Once you’re back on the road heading west, it won’t be long before you need to turn off again to get to Cocklebiddy Cave. In an area dotted with caves, this is arguably the most famous of the Nullarbor as it’s where divers set the world record for the longest cave diving penetration in 1983 (although this effort has since been broken). The cave is part of the massive karst system in the Nullarbor, and offers more than 6 kilometres of underwater routes. Unfortunately, it’s too dangerous to enter the cave, but you can take a look at the 300-metre chamber at the entrance - just don’t go any further than the signage allows.
Caiguna is another of the tiny spots along the way where you can stop for a refresher at the local roadhouse or spend the night in the campervan park. The real attraction here, however, is the Caiguna Blowhole. This is where you can feel the earth breathing, as underground pressure is equalised with above-ground pressure, resulting in incredible gusts of air that pass through the blowhole at rates of roughly 70 kilometres per hour. Local legend once believed that this was the breath of the spirits, and now you can visit it for free just off the highway (simply follow the signs). Before leaving Caiguna, stock up on supplies, as this is roughly the start of the massive Ninety Mile Straight, Australia’s longest and straightest road that stretches 146 kilometres along the massive Eyre Highway.
Leg 4 Balladonia to Kalgoorlie
Est Driving Time5 hrs, 30 mins
Balladonia itself isn’t much more than another roadhouse, but as it’s the first stop after the country’s longest and straightest highway, it’s probably one you’ll want to visit. There are a couple of local attractions however, both of which are ideal for travellers looking to rest their legs. For example, Balladonia is one stop along the Nullarbor Links Golf Course - the longest course in the world. While it starts back in Ceduna and doesn’t finish until Kalgoorlie (more than 1,300 kilometres away), you can tee up here for holes 12 and 13. The Balladonia Museum also offers a little history on the area, including information on the construction of the Eyre Highway that you now know so well, the mining history, and local flora and fauna.
Pretty much all of the Nullarbor is bare and treeless (it is, after all, treeless by name), but the exception is the Fraser Range halfway between Balladonia and Norseman. The range is densely covered with eucalyptus forest, and is virtually impenetrable off the beaten tracks. One of the highlights here is the Fraser Range Station, the first to be founded on the Nullarbor Plain back in 1872. Here you can book in for a sightseeing tour by those who know it best, and take a look around this operational station with a guide. You can stay onsite at the shearers quarters or book in at the campervan grounds to spend a night or two and thoroughly explore this wild and wonderful area.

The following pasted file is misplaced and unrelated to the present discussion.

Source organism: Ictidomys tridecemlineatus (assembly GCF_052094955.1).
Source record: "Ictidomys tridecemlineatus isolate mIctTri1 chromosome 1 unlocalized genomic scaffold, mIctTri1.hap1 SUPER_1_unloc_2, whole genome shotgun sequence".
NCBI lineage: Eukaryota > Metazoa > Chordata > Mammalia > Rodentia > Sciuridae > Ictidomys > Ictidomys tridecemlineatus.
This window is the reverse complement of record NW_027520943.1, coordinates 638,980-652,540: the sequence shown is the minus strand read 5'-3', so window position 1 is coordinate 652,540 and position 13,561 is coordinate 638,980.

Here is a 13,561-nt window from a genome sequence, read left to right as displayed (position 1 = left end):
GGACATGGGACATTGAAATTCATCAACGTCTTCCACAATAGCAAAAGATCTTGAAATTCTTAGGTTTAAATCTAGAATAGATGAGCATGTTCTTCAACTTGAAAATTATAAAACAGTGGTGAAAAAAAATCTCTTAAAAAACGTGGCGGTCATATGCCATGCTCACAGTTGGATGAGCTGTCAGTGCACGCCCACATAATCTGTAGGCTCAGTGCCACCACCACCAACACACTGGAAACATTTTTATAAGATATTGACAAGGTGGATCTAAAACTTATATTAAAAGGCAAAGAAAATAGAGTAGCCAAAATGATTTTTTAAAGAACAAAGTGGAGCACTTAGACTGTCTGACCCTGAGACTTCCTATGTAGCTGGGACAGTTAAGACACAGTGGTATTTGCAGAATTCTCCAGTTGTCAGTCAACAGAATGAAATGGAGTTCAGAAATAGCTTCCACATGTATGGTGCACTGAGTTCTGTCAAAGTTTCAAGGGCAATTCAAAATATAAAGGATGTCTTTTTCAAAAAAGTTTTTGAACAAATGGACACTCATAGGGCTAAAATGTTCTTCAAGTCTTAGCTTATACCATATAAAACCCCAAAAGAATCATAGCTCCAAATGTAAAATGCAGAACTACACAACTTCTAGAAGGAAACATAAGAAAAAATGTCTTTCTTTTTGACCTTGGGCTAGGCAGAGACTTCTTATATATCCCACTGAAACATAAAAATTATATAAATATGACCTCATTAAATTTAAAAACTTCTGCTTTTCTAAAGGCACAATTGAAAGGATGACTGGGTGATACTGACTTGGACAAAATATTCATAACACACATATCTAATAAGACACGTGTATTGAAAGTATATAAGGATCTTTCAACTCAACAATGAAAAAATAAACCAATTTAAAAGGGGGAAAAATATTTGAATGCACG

While Norseman is still technically a small town, it’s still one of the biggest you’ll come across on your drive across the Nullarbor. Legend has it that it’s named after a horse that was called ‘Hardy Norseman’, who was left tethered to a tree overnight and somehow unearthed a golden nugget for its owner. You’ll find a statue (made of bronze) of Norseman the horse in the town, so be sure to get a photo with this local legend. Similarly, the giant corrugated iron camel statues on Prinsep Street are an ode to the old camel trains that used to run in the area, and are why Norseman still has such wide streets today. Other attractions here include the Beacon Hill Lookout, which gives you incredible views of the salt lakes, township and mine tailings dump, and the incredible wildflowers that bloom throughout the region throughout winter and spring.
A little south of Norseman lies the Dundas Rocks and Lone Grave at the original site of the small settlement of Dundas. Back in the late 1800s, people flocked to this area in hopes of striking it lucky and finding gold. It was a tough life, but the potential rewards were great. You can drive the Dundas Coach Heritage Trail on a 25-kilometre track that runs from Norseman to the original township, stopping at 10 places along the way to learn more about the history. The fantastic Dundas Rocks are millions of years old, and you can even camp here overnight or simply stop for a picnic. Another of the famous sites is the Lone Grave, a sombre reminder of the realities of the Outback life, as it belong to a seven-month old baby by the name of Stanley Whitehead.
The final stop on this leg is one that’s a little out of the way but extremely worth the views. Lake Lefroy is a stunning, bright white salt lake that looks like it was transported from another planet. If you visit here, you can’t leave without strapping yourself in for the ride of your life on a land yacht. These contraptions zoom across the salt beds at up to 100 kilometres per hour, giving you a surreal flying sensation and adding a strong serving of adrenalin to your road trip. After this experience, head up to the Red Hill Lookout for epic views across the lake and the chance to see the mirages as the sun reflects off the salt before you.
Leg 5 Kalgoorlie to Perth